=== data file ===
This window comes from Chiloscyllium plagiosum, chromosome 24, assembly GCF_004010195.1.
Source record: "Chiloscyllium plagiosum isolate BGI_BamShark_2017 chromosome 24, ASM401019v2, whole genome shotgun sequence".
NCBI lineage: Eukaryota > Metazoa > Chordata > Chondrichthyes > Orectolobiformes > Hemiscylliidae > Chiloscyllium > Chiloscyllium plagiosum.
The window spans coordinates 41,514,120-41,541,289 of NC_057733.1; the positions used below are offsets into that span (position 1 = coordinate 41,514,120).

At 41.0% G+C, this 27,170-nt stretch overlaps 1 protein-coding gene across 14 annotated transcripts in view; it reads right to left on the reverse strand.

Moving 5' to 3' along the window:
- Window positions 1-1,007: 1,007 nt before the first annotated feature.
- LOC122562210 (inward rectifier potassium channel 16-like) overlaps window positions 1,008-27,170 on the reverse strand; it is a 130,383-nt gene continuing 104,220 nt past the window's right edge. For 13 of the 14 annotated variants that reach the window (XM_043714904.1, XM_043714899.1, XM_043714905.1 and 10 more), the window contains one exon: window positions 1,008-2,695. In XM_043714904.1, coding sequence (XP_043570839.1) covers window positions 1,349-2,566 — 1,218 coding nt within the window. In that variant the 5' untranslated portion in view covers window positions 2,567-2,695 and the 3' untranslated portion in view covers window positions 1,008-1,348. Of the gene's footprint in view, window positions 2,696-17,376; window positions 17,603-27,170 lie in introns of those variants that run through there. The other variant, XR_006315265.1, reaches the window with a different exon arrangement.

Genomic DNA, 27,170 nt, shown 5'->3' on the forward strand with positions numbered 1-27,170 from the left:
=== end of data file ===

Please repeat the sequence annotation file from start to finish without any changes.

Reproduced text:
This window comes from Chiloscyllium plagiosum, chromosome 24, assembly GCF_004010195.1.
Source record: "Chiloscyllium plagiosum isolate BGI_BamShark_2017 chromosome 24, ASM401019v2, whole genome shotgun sequence".
NCBI lineage: Eukaryota > Metazoa > Chordata > Chondrichthyes > Orectolobiformes > Hemiscylliidae > Chiloscyllium > Chiloscyllium plagiosum.
The window spans coordinates 41,514,120-41,541,289 of NC_057733.1; the positions used below are offsets into that span (position 1 = coordinate 41,514,120).

At 41.0% G+C, this 27,170-nt stretch overlaps 1 protein-coding gene across 14 annotated transcripts in view; it reads right to left on the reverse strand.

Moving 5' to 3' along the window:
- Window positions 1-1,007: 1,007 nt before the first annotated feature.
- LOC122562210 (inward rectifier potassium channel 16-like) overlaps window positions 1,008-27,170 on the reverse strand; it is a 130,383-nt gene continuing 104,220 nt past the window's right edge. For 13 of the 14 annotated variants that reach the window (XM_043714904.1, XM_043714899.1, XM_043714905.1 and 10 more), the window contains one exon: window positions 1,008-2,695. In XM_043714904.1, coding sequence (XP_043570839.1) covers window positions 1,349-2,566 — 1,218 coding nt within the window. In that variant the 5' untranslated portion in view covers window positions 2,567-2,695 and the 3' untranslated portion in view covers window positions 1,008-1,348. Of the gene's footprint in view, window positions 2,696-17,376; window positions 17,603-27,170 lie in introns of those variants that run through there. The other variant, XR_006315265.1, reaches the window with a different exon arrangement.

Genomic DNA, 27,170 nt, shown 5'->3' on the forward strand with positions numbered 1-27,170 from the left: